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281  CROCHET / Amigurumi: Completed Projects / Re: "Big Teacup" Tea Bag Holder on: January 27, 2005 10:18:42 AM
Wow! That is just awesome!  Shocked  I'll have to do one myself as I'm a huge tea-addict..  Smiley
282  PURSES, BAGS, WALLETS / Purses, Bags, Wallets: Completed Projects: General / Re: A purse that lights up. on: January 19, 2005 01:26:07 AM
Wow, that is awesome =)  I want one too!
283  JEWELRY AND TRINKETS / Trinkets and Jewelry: Completed Projects: General / Re: The Swedish "fika" on: January 18, 2005 11:30:50 AM
"you do it every day, several times"? Not even my caffreaked friends on Sder get to "several times". Smiley But then again, maybe many people do,

Well.. my family 'fikar' 2-3 times a day on weekends Wink And at work we also 'fika' 2-3 times.. And I suppose a lot of my coworkers fika sometime during the evening when they get home too..

I didn't know you could make small stuff like that in papier machie.. It's really cool.. =)
284  JEWELRY AND TRINKETS / Trinkets and Jewelry: Completed Projects: Reconstructed / Re: Tiny first post with tiny project (condom box) on: January 11, 2005 02:16:30 AM
You should have painted the chinese word for condoms on it Wink If there is one.. hm, maybe it was that very long stuff.. oh well, it was really cool =)
285  CLOTHING / Clothing: Discussion and Questions / Re: Making Your Own Corset? on: October 02, 2004 11:25:54 PM
But the meaning with a corset is that it should reduce your waist-circumsize. If it doesn't reduce your waist-circumsize it isn't a corset, just a normal bodice. And if it stretches or the seams breaks when you try to lace yourself you haven't made it properly. Just because you reduce the corset with 10cm doesn't mean you have to lace yourself in 10cm. If you begin with a mock-up and feel that 10cm is too much, start with 5cm instead. But when you buy a corset it is recommended that you buy one that is 10cm smaller than your waist-circumsize.
Isn't flat steel boning the same as spring steel or have I missed something? I get so confused because spiral steel and spring steel sounds as it should be the same thing to me. But obviously it isn't..

I also saw something earlier in this thread about lacing the corset first, and then put it around you and try to close the busk. That is so wrong. You'll only hurt your corset if you do that. The proper way to wear a corset is to lace it really big, put it around you, close the busk and then start to lace it tighter. You start to lace just a bit, and then after an hour or so you can lace a little bit more. But remember to start easy, it's so much more comfortable that way.
286  BATH AND BEAUTY / Bath and Beauty: Completed Projects / Re: DIY Cloth Pads Tutorial on: October 02, 2004 12:51:21 AM
I read this thread a few days ago and at first I thought 'yuck, that sounds awful' but as I read on everything made more and more sense. And now I've made my first cloth pad Wink  It worked just fine and was so much more comfortable than the normal ones. Cheesy
287  CLOTHING / Clothing: Discussion and Questions / Re: Making Your Own Corset? on: October 02, 2004 12:40:49 AM
I just joined here because I wanted to give you some advice on corset-making =)

When you are drafting your own pattern and are a 'standard'-size person you should make that pattern about 10cm (4"?) smaller than your waist-circumsize(sp?). You should also keep a watch out for the fat that wants to bulge out at the top and bottom of your corset if you lace it a bit. If you get that problem you need to enlarge the patternpieces at those places. When I made a corset for a friend I had to enlarge the back-pieces at the top to make place for that fat. It isn't because you are fat or something, it's just because when you lace yourself you squeeze all the stuff in your stomach and outside to places where it don't normally is.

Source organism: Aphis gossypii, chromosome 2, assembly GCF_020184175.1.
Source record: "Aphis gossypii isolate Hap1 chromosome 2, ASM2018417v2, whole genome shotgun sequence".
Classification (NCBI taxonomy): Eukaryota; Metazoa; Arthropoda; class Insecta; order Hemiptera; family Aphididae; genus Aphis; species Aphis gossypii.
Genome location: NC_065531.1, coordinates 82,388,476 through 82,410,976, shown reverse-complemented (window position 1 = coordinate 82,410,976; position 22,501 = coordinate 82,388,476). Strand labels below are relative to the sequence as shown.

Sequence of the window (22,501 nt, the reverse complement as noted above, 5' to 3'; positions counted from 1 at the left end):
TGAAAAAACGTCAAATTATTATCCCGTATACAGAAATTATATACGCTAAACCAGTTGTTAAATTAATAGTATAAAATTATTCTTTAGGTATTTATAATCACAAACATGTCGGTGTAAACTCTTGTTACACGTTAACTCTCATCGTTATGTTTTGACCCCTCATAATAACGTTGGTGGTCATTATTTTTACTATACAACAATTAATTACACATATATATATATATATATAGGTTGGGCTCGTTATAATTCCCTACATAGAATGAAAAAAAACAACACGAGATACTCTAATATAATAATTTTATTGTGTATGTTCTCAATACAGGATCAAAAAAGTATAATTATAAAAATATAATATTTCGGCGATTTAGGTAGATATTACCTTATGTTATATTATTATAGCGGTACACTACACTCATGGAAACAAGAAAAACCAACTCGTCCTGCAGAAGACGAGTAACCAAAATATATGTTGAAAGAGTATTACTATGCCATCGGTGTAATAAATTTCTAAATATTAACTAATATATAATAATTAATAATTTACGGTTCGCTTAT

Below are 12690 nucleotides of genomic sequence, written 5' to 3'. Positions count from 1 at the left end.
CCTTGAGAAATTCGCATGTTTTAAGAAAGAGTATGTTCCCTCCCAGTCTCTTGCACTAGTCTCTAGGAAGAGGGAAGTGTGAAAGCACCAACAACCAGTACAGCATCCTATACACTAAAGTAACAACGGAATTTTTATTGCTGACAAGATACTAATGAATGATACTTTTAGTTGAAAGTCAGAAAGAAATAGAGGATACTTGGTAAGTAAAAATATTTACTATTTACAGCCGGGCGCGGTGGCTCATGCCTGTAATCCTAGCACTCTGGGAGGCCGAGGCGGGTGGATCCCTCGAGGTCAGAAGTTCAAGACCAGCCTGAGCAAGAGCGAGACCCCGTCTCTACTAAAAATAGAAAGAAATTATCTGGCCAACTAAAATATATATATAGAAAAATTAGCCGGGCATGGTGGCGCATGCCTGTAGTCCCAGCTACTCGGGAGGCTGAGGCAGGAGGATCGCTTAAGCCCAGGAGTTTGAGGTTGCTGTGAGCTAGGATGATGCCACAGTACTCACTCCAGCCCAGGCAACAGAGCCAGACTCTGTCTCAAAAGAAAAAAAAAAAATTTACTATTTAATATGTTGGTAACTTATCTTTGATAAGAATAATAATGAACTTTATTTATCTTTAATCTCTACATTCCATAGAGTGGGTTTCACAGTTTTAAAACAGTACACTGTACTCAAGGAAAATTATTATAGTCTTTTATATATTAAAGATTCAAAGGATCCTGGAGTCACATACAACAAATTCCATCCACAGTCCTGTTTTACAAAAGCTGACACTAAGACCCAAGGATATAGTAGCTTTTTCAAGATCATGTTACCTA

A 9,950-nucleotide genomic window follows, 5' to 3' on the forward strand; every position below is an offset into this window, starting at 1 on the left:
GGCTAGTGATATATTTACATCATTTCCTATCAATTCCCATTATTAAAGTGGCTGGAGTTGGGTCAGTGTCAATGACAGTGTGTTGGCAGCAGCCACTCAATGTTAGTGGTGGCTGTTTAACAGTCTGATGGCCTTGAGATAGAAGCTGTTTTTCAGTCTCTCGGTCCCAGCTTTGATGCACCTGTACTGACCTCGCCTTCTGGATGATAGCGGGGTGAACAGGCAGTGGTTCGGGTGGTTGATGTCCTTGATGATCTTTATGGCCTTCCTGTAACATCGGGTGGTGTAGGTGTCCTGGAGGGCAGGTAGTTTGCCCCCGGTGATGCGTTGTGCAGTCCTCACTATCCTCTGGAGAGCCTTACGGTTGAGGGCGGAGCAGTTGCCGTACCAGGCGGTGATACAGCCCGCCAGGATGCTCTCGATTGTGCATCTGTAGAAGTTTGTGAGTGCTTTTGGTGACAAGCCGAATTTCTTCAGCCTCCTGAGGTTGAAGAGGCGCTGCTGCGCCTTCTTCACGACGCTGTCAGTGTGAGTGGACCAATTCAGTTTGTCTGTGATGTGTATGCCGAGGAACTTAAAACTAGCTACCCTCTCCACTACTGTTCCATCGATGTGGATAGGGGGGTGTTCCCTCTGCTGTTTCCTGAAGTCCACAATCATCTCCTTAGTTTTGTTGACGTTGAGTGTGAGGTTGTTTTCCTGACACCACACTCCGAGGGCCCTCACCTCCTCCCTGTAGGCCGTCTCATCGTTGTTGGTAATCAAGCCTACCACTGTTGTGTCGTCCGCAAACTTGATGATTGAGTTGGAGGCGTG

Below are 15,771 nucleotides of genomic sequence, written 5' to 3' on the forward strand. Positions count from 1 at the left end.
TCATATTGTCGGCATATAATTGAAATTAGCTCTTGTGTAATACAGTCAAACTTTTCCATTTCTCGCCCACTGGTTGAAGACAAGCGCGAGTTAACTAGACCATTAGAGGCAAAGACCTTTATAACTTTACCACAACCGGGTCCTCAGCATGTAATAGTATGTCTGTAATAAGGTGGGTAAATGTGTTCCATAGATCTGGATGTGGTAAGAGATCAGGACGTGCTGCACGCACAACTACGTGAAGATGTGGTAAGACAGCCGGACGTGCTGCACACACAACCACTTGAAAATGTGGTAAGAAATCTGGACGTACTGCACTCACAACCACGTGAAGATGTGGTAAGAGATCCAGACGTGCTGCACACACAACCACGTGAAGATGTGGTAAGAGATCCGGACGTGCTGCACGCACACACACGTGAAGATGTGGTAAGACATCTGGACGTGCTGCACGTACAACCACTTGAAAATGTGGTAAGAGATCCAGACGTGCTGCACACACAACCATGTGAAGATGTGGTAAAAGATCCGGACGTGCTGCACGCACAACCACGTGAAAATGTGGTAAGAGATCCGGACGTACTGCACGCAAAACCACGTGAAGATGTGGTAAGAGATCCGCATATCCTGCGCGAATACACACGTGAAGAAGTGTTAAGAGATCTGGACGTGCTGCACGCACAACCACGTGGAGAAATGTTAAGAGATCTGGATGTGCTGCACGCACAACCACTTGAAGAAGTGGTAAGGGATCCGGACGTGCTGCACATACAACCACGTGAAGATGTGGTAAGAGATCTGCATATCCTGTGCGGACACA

I also think that for a real corset you need to use a busk instead of hooks and eyes and steel boning (or that really sturdy plastic boning that is made to work like whale boning), otherwise it won't hold it's shape. Around the lacing at the back you need to use that flat steel that won't bend to the sides (spring steel I think), otherwise your lacing will bulge and look really strange. Hooks and eyes at the front will work exactly the same, they will bulge if you lace a bit. I always use spring steel under the busk now too for extra support so it won't curve too much around the stomach.

And the more boning you add the more comfortable the corset will be, that's my experience anyway. In my latest corset for my friend I used about 28-30 bones. Spring steel at the back and under the busk and spiral steel in all the other places. Spiral steel allows for more flexibility when you  move. And if you have a seam that is curves you have to use spiral steel because spring steel can't follow that curve. If you have a lot of boning and sturdy material the corset can't bend itself and cause pain when you move or do stuff.

BlueEyedGirl: I think www.farthingales.on.ca have patterns that works for plus-sizes too. I have the silverado and it goes from size 6 to 26, I'm from Sweden though and don't know exactly what those sizes represent. If you are making your own pattern or enlarging a smaller pattern, remember that plus-size women can lace more tightly than thinner women thus you could make your pattern more than 10cm smaller than your waist-circumsize.

I'm so sorry about my long post and my crappy english, but I hope I could help a bit at least Wink
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